Coping with the death of a pet is an experience that all of us who love animals experience at some time or another. But do we all experience grief and loss the same way? The answer is no. Although grief is a universal phenomenon, the ways of handling grief vary greatly, and often depend on cultural and religious factors, among other things (Marqués, 2003).
In the same way that mourning is expressed for the loss of people, it’s also expressed when we lose our pets. But what makes people experience mourning for the death of a pet? Quite simply because the bond that was formed between the humans and the pet was such that the pet was a part of the family (Field, Gavish, Orsini & Packman, 2009).
And when I realized that you wouldn’t come back, it was then that I knew that breathing hurts.Share
People who don’t accept suffering will suffer throughout their whole lives
Thelma Duffey (2005), Ph.D. from the University of Texas at San Antonio confirms that the death of a pet is experienced as a genuinely painful experience. To this suffering, we must add the cultural taboos that are associated with mourning for the loss of an animal. This pain isn’t usually understood by a large part of the population, which makes the grieving processes all the more difficult.
Although many people create a special bond with their pets, there are others who don’t develop that attachment and therefore aren’t able to appreciate the relationships between humans and animals. Those who don’t understand this relationship often underestimate the loss, and even make comments such as “It was only a dog”, “Just get another one”, and “Why are you so sad over an animal?”.
The loss of a pet can be one of the most difficult moments in a person’s life, even though at a social level it’s not recognized as having the same emotional impact that we experience with a human loss. According to a study by the Department of Animal Sciences of the University of Hawaii (United States), 30% of owners feel pain for six months or more, while for 12% it’s a very traumatic event in their lives.
Say goodbye when you want to doesn’t hurt, what does hurt is what you’ll miss after that goodbye.Share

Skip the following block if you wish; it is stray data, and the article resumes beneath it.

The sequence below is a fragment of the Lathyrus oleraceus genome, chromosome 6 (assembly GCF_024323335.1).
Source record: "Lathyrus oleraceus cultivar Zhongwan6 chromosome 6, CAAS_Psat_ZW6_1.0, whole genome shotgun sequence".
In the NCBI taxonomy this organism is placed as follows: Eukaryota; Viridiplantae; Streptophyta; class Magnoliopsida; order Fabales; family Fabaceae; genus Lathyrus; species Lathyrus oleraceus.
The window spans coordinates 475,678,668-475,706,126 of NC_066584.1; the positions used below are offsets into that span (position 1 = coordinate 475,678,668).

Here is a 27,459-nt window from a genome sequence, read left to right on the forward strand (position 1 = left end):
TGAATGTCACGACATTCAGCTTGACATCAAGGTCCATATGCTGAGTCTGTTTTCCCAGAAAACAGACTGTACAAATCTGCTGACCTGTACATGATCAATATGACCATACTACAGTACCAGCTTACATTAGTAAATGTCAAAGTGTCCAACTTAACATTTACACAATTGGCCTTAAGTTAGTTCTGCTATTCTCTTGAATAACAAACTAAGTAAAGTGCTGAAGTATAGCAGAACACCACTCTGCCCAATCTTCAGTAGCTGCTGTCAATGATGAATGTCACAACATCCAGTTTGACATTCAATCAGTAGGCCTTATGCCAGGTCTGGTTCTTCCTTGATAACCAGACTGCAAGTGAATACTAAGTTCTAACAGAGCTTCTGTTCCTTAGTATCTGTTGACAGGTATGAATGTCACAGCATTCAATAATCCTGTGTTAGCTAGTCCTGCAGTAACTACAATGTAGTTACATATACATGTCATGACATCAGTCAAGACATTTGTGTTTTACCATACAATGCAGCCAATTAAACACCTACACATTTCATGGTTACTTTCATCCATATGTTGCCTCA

How can we cope with mourning for the loss of our pet?
The grieving process consists of four stages, the same ones we experience when someone close to us dies:
- Denial. At this stage, we haven’t yet been able to come to terms with the loss, and we use the denial of what happened as a defense mechanism to postpone the impact. Some practical advice here would be to get rid of or store our pet’s toys.
- Expression of emotions: sadness, depression or anger. We can feel many things as a consequence of our loss. To alleviate these emotions, we shouldn’t try to hold those tears back. We don’t have to pretend to be OK when we aren’t; we have to let our emotions out and experience them. What we need to do is let ourselves feel the loss and let the tears flow, because it’s all part of the healing process.
- Reconstruction. In this stage, we come to terms with the emptiness our pet has left behind, and we realize all the daily routines that we had created with our pet. Routines that we maybe didn’t realize had become such an important part of our lives. Routines such as taking our dog for a walk, playing in the park with him, relaxing on the sofa. What we need to do now is create new routines.
- Relating to the memory of our pet in a different way. This is all about looking to the future and moving forward along the road to recovery. By doing this, we’ll remember the tremendous love we felt towards them.
To overcome is not to forget, to overcome is to realize that he will no longer be here for you, but that he made you so happy when he was.Share
Don’t cry because it ended, smile because it happened
We all live through similar situations in a different way. We won’t all take the same time to recover from the grieving process for the loss of our pet.
Some of us choose to get another pet, others choose to live without one. We shouldn’t feel bad if we decide to have another pet. We need to realize that it isn’t a matter of “replacing” it, but of starting a new road full of new routines and wonderful experiences with our new pet.
Duffey, T. (2005). Saying goodbye: Pet loss and its implications. Journal of creativity in Mental
Health 1 (3/4), 287-295. doi: 10.1300 / J456v01n03_18
Field, N., Gavish, R., Orsini, L. & Packman, W. (2009). Role Attachment in Response to Pet Loss. Death Studies, 33, 334-355. doi: 10.1080 / 07481180802705783
Marquis, N.M. (2003). From the experience of mourning: Reflections on the Meanings of Death and Lifetime. Pontificia Universidad Católica, Ponce, P.R.